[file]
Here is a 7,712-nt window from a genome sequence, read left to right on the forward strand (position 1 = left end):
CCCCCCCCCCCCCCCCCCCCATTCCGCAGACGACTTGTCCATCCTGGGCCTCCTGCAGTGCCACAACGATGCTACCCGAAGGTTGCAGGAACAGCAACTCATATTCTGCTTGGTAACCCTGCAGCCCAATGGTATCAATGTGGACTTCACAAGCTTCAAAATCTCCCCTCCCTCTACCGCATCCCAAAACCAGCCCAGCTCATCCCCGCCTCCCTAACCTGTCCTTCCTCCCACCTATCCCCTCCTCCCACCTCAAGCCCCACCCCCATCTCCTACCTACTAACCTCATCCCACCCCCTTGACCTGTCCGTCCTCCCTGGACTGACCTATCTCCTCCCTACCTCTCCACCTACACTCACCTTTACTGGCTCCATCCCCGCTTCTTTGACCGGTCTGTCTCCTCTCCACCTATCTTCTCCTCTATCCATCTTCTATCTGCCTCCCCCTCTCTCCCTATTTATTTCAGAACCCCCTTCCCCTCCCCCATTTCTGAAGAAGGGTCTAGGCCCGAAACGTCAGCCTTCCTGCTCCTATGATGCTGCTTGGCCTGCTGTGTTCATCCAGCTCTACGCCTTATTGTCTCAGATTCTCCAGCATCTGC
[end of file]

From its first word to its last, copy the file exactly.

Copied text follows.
Here is a 7,712-nt window from a genome sequence, read left to right on the forward strand (position 1 = left end):
CCCCCCCCCCCCCCCCCCCCATTCCGCAGACGACTTGTCCATCCTGGGCCTCCTGCAGTGCCACAACGATGCTACCCGAAGGTTGCAGGAACAGCAACTCATATTCTGCTTGGTAACCCTGCAGCCCAATGGTATCAATGTGGACTTCACAAGCTTCAAAATCTCCCCTCCCTCTACCGCATCCCAAAACCAGCCCAGCTCATCCCCGCCTCCCTAACCTGTCCTTCCTCCCACCTATCCCCTCCTCCCACCTCAAGCCCCACCCCCATCTCCTACCTACTAACCTCATCCCACCCCCTTGACCTGTCCGTCCTCCCTGGACTGACCTATCTCCTCCCTACCTCTCCACCTACACTCACCTTTACTGGCTCCATCCCCGCTTCTTTGACCGGTCTGTCTCCTCTCCACCTATCTTCTCCTCTATCCATCTTCTATCTGCCTCCCCCTCTCTCCCTATTTATTTCAGAACCCCCTTCCCCTCCCCCATTTCTGAAGAAGGGTCTAGGCCCGAAACGTCAGCCTTCCTGCTCCTATGATGCTGCTTGGCCTGCTGTGTTCATCCAGCTCTACGCCTTATTGTCTCAGATTCTCCAGCATCTGC